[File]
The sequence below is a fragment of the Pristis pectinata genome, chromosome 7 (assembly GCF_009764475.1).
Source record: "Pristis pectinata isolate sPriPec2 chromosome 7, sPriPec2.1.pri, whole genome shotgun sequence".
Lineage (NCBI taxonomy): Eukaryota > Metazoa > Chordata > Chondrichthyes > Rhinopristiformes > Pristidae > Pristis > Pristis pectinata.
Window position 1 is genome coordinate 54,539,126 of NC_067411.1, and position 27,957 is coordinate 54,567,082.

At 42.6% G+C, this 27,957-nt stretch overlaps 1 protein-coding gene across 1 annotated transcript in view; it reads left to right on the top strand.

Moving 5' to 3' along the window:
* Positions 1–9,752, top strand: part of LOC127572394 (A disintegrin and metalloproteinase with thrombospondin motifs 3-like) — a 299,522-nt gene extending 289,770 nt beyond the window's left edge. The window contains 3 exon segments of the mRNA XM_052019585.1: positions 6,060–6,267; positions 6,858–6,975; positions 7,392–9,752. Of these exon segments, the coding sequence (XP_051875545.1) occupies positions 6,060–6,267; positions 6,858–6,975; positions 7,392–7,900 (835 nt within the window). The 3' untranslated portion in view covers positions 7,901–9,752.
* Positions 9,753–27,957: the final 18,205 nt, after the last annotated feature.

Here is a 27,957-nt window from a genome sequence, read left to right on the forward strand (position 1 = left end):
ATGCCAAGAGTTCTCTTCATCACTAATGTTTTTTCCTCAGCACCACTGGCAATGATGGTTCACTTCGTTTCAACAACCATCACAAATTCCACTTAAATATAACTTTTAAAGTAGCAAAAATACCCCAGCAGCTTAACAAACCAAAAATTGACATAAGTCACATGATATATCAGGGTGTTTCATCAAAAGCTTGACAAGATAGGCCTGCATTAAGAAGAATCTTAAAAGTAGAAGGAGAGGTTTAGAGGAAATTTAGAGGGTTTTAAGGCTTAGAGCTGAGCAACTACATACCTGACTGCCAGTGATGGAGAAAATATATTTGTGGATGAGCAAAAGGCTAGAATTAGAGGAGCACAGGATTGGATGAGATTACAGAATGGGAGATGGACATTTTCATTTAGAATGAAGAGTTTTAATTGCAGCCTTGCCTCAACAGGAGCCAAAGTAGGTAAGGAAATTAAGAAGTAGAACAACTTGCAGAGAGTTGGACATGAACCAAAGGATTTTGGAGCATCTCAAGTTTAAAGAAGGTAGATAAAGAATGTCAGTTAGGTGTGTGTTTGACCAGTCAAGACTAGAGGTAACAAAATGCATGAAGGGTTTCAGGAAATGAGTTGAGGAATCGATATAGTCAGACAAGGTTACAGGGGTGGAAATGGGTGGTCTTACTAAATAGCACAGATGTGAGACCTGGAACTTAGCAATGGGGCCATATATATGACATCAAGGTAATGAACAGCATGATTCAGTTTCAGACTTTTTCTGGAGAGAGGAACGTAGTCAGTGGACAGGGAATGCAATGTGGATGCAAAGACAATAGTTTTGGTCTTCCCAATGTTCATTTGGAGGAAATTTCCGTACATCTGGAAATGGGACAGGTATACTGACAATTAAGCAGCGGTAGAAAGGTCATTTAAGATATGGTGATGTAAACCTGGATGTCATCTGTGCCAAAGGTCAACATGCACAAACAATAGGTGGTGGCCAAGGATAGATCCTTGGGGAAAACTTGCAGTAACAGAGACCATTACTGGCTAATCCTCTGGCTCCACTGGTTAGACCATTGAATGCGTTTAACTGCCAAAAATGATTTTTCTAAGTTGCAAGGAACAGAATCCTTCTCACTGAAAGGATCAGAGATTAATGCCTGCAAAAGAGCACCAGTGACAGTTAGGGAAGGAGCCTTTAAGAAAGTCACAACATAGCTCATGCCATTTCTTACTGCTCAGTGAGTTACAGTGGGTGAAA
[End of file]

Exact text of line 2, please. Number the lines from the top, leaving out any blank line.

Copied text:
Source record: "Pristis pectinata isolate sPriPec2 chromosome 7, sPriPec2.1.pri, whole genome shotgun sequence".